Selecting the right executor to manage your estate is critical. Administering an estate is a difficult and sometimes frustrating process. The executor will have a lot on his or her plate, including fulfilling court requirements, handling unpaid bills, marshaling and maintaining estate property, paying taxes and distributing your assets. Therefore, it is imperative that you choose an executor who is up to the task and ready to invest the time to properly administer your estate. Here are some of the factors you will want to consider when choosing your executor.
Is Your Executor Qualified?
Your executor’s own personal finances should be sound. If your executor has creditor issues or has declared bankruptcy, he or she is not a good choice, as he or she would now be taking on significant additional financial responsibility when handling your (now your estate’s) assets. In addition, a court will not appoint executors over whom it has trouble obtaining jurisdiction, as well as people who have a criminal past. Therefore, a non-U.S. citizen living outside of the United States usually cannot act as the sole executor, and former felons are almost always disqualified from being appointed.
Is Your Executor Responsible?
Your executor does not need any special qualifications, but you should choose someone who is responsible. Your executor will need to address estate matters quickly, file tax returns in a timely manner, effectively communicate with beneficiaries and make hard decisions when necessary. Even if your will is not very complicated, you should expect your executor to pursue his or her responsibilities in the same diligent manner that he or she would for any other job.
Should Your Executor Be a Family Member or An Outsider?
Most people think first of naming a family member – especially a spouse or an adult child – as executor. The advantage of such an appointment is that your next of kin presumably understands your intentions better than anybody and can readily find the assets that need to be inventoried. However, family dynamics should be taken into consideration. If you know, for example, that your children do not get along with one another, or that your children from a prior marriage do not have a good relationship with their stepparent, an appointment of any one of those individuals may lead to family fights, or, worse, a will contest. If your family members do not get along, you may want to appoint an outside executor who is independent and has no potential conflict of interest. Of course, whereas most family members will serve as executor for free, if you opt for a third party executor, he or she will most likely take an executor’s commission.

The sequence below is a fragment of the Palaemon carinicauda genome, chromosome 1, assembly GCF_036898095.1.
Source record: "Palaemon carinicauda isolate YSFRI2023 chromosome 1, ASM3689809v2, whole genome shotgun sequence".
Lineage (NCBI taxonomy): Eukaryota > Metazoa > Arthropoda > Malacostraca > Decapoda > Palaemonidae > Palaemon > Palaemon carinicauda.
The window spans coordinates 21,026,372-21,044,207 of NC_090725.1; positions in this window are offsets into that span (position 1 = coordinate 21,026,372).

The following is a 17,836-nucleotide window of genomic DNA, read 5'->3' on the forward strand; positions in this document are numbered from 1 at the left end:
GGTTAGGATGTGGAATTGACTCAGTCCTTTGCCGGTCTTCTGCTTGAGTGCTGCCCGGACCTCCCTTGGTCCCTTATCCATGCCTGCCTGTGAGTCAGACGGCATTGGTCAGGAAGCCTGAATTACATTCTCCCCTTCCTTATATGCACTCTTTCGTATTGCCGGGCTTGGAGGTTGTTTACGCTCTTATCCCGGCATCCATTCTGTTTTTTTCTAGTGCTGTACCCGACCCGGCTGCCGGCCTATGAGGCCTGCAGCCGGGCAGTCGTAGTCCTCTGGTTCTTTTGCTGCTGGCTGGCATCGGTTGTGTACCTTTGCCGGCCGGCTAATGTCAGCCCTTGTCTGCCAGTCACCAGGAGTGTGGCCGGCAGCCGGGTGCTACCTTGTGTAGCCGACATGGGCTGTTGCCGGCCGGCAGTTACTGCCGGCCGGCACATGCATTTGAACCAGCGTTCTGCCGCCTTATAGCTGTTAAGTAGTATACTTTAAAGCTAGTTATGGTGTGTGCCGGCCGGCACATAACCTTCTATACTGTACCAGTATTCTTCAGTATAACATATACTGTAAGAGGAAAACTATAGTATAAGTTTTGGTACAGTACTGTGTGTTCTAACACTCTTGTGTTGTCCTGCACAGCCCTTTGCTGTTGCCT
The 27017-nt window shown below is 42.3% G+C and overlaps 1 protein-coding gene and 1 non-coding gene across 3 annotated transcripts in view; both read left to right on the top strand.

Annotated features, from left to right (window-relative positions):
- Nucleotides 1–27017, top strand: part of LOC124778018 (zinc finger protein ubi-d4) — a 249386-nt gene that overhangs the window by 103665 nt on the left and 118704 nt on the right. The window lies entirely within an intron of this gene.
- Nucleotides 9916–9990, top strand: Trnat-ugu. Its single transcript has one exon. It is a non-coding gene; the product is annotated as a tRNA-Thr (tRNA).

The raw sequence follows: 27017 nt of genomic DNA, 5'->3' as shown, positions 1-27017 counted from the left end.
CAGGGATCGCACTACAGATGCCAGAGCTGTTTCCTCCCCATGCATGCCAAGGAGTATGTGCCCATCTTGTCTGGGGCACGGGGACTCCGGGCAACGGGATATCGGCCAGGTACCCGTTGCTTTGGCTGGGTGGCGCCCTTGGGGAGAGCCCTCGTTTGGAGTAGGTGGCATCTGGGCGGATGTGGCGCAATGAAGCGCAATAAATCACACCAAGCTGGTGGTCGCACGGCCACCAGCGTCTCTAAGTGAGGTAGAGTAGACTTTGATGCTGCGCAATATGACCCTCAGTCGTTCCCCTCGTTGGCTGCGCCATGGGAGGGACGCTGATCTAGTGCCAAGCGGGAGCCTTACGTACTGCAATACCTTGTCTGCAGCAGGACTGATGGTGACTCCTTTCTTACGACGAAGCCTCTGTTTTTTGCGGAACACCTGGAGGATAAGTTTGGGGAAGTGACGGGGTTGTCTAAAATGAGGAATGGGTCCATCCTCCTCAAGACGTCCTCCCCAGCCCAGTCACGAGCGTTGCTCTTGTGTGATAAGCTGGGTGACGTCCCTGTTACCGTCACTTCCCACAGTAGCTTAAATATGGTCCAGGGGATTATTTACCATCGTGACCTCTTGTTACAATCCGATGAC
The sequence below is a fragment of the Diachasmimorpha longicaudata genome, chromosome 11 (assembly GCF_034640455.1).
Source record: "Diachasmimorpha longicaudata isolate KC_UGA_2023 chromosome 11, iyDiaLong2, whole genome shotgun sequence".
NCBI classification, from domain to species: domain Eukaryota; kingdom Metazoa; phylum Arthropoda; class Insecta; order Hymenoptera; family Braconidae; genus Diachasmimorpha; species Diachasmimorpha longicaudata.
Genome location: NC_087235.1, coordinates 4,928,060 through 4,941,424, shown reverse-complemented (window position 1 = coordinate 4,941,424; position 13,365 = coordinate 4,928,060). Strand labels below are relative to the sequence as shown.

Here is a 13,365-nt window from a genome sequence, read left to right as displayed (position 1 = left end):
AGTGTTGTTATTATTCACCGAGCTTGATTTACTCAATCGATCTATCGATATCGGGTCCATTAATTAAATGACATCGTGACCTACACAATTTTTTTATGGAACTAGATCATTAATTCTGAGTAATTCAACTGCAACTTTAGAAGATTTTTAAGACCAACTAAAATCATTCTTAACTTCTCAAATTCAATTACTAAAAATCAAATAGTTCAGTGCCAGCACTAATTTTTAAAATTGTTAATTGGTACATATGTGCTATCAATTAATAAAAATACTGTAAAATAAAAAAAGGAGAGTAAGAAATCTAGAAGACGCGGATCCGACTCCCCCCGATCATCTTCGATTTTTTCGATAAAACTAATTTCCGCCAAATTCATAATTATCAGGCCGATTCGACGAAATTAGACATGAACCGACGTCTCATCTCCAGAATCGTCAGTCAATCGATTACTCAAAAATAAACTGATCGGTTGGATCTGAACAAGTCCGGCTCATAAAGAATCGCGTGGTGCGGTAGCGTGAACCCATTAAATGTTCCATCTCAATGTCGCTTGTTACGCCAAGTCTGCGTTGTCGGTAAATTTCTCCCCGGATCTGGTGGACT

How Old Should Your Executor Be?
Your executor will not be able to serve if he or she is under the age of 18. There are also obvious reasons against choosing an executor who is very elderly. Your executor should generally be healthy and young enough so as to be likely to outlive you, but mature enough to handle the responsibilities and duties of an executor.
One or Two Executors?
Testators sometimes decide to name more than one executor to serve at a time. However, you should be mindful that when multiple executors serve, majority vote controls, so that if two executors are serving, then there must be unanimous agreement on all issues. In addition, many documents require the signatures of all executors, which can cause practical problems and result in time delays, especially if the executors live in different states. Therefore, naming one executor to serve at a time may be preferable.
Check Back Every Few Years.
The executor who seems like the perfect pick today may become a poor choice next year. There may have been a divorce or a death, or a friendship may have become estranged. You should therefore revisit your choice of executor from time to time.